With Plover’s Arrival, Spring Officially Begins in Iceland

golden plover in iceland

Last Friday, a European golden plover was spotted in Garður, a town in the western portion of Suðurnes peninsula, Vísir reports, and in Iceland that means one thing overall: spring has returned. Guðmundur Hjörtur Falk Jóhannesson saw four of the birds in the village last Friday, and was able to snap a few photos.

According to Icelandic tradition, the arrival of the plover is the herald of spring, migrating as they do to the island as the months begin to get warmer. While this could be said for many birds migrating to and from Iceland, the golden plover likely stands out due to the fact that a whole third of the world’s entire golden plover population nests in Iceland.

This is reflected in Icelandic folklore as well. Perhaps the most famous example of this is the poem “Lóan er komin” by the Icelandic poet Páll Ólafsson, who penned this verse in around 1875:

The plover has arrived to bid the snow farewell
to bid boredom farewell, that she does.
She has told me that soon the whimbrel will come,
sunshine in valleys and blossoms in fields.
She has told me of my sins,
I sleep too much and I don’t work much.
She has told me to wake up and work
and with great hopefulness welcome the summer.

This poem, like more than a few Icelandic poems, has been set to song, and has featured a number of creative arrangements.

For the record, the vernal equinox–that is, the actual first day of spring–for the northern hemisphere was on March 20th.

Grindavík Residents Demand Pension Funds Lower Interest Rates, Loan Repayments

grindavík evacuation

A group of Grindavík residents visited the offices of Gildi pension fund to demand that Gildi and other funds to lower interest rates and repayments on housing loans, RÚV reports.

The major commercial banks have agreed to lower interest rates and repayments on housing loans for three months due to the natural disaster in Grindavík, and now residents are demanding of pension funds to do the same.

Statements from the funds indicate that they are investigating whether this is possible.

Addressing a group of Grindavík residents yesterday, December 4, director of Gildi, Árni Guðmundsson, stated: “I have said it many times, this matter is under review, it’s not concluded, and until it is, we cannot say anything more about it,”

When asked why the pension funds have taken longer to respond than the commercial banks, Árni stated: “Different rules and laws apply to us compared to the banks. Entirely different regulations and laws apply to us, and we just need our time to ensure that this is legally permissible for us.”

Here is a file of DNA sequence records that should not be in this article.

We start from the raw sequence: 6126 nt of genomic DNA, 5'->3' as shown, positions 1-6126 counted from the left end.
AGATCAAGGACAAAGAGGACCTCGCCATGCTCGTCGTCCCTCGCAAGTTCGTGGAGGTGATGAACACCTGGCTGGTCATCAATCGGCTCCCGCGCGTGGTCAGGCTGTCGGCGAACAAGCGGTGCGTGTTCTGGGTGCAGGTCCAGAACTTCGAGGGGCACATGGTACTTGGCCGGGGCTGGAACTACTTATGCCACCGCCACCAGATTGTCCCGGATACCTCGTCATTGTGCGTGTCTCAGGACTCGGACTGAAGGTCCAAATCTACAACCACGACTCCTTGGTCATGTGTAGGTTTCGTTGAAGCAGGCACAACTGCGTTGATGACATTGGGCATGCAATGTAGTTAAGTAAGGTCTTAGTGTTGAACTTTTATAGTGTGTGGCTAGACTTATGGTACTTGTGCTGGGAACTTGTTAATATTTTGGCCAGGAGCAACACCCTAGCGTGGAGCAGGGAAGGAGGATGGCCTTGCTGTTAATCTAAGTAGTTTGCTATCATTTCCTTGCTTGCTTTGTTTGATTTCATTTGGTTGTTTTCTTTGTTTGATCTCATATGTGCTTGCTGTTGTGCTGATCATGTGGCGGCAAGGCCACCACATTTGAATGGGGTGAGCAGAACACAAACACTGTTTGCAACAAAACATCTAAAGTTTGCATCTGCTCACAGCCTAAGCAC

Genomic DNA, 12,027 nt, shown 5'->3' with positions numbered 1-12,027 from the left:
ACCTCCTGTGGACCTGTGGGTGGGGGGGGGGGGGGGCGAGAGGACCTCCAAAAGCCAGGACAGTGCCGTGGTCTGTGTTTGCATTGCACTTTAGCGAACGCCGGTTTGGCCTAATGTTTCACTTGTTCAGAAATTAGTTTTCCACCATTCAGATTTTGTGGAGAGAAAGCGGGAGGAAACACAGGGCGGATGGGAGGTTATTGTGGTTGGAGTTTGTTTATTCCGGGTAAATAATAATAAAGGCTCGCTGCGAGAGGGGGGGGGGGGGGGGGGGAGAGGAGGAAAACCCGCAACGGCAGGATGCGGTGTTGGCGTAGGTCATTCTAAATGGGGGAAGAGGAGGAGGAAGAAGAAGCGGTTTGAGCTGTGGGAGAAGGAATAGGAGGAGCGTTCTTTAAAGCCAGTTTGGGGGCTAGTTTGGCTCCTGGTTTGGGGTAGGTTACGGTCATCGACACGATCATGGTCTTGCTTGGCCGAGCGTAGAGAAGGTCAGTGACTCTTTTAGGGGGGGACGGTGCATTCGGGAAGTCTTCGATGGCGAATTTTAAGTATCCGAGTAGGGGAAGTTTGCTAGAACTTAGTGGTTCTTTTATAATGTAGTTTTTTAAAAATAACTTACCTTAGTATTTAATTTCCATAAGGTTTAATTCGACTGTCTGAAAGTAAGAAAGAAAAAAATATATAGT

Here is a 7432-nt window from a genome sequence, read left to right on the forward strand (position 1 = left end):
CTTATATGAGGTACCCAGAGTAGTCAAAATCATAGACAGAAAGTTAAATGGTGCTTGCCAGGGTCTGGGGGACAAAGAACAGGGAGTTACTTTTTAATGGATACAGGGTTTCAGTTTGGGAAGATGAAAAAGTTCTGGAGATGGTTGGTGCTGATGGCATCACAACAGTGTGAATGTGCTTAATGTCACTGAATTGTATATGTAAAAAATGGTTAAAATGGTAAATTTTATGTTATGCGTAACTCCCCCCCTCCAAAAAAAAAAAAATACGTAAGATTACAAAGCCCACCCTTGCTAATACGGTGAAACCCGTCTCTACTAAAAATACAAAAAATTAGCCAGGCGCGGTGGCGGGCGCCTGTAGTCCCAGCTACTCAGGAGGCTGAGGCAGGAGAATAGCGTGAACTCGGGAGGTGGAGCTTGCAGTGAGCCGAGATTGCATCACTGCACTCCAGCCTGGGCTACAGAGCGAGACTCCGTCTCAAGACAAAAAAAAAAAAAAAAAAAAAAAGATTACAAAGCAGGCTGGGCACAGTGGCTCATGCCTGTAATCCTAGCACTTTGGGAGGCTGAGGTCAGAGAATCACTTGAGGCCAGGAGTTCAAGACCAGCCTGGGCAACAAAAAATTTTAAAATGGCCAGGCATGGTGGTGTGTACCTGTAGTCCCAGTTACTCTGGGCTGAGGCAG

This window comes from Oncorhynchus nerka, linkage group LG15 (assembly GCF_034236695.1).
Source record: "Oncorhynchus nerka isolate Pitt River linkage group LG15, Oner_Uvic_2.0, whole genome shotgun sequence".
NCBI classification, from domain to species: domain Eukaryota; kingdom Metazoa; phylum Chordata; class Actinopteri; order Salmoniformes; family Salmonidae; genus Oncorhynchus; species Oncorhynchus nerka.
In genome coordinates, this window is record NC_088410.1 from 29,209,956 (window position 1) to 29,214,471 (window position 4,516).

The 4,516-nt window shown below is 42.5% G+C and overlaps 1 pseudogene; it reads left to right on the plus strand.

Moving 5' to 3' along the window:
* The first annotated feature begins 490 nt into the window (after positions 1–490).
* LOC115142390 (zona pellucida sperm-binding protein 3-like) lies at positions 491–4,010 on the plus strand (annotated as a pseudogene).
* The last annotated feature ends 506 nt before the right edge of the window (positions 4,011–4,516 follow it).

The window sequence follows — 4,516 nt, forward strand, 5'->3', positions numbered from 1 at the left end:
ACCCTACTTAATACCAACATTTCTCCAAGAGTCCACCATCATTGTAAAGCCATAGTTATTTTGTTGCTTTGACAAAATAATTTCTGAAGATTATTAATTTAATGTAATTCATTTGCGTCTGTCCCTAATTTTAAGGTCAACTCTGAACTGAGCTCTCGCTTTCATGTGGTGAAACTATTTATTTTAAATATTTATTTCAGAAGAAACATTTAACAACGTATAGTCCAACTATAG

Hörður Guðbrandsson, chairman of the Grindavík Labor Union, stated to RÚV: “We received no real answers. They say it’s under review and it has been under review for an incredible amount of time, and they can’t find any reasons to support it. We were here protesting last Thursday and got the same answers. They just have no answers for us, and we’ll keep coming here until they come up with something sensible for us.”

Hörður also mentioned that the protesters received a poor reception, as they had trouble entering the building, the police were outside, and security guards were inside.

With Growing Debts, Árborg Municipality Nears Bankruptcy

Selfoss - Suðurland - Ölfusá

The municipality of Árborg in South Iceland is facing financial difficulties due to inflation and a decline in real estate revenues.

Following an assessment of the municipality’s financial situation by international accounting firm KPMG, the municipal council has called a meeting with residents to discuss the town’s financial position, which is reportedly extremely challenging compared to other municipalities.

The town has taken out loans with increasing interest rates in recent years, and the council fears that they may be on the verge of bankruptcy, with a negative net worth of ISK 76,000 [$550, €509] per resident. In contrast, other comparable towns like Reykjanesbær, Mosfellsbær, Akureyri, and Akranes have positive net worth per resident.

See also: No Gender Pay Gap in Árborg

The town has been in financial trouble for a long time, with a negative net worth per resident of ISK 20,000 in 2020. The COVID-19 pandemic cannot be entirely blamed for the financial situation, but the town invested heavily in infrastructure and construction in recent years, including new schools, sports facilities, and a kindergarten, which have contributed to the financial issues. The council is concerned that they may have to resort to layoffs and selling off assets to address their financial problems.

Mayor of Árborg Municipality, Fjóla Kristinsdóttir, stated to Vísir: “I expect there will be some streamlining. Unfortunately, that’s just the way it is. But of course, we are not going to pay off the municipality’s debts by just streamlining operations. There needs to be more done.”

Árborg’s debt is approximately ISK 28 billion [$205 million, €188 million], with increasing debt-to-income ratios. The council is currently discussing possible solutions, including raising taxes, reducing spending, or selling assets. However, the town’s mayor notes that many of the investments made in recent years have been necessary due to the town’s growing population, and it is challenging to balance the needs of the community with the financial constraints they now face.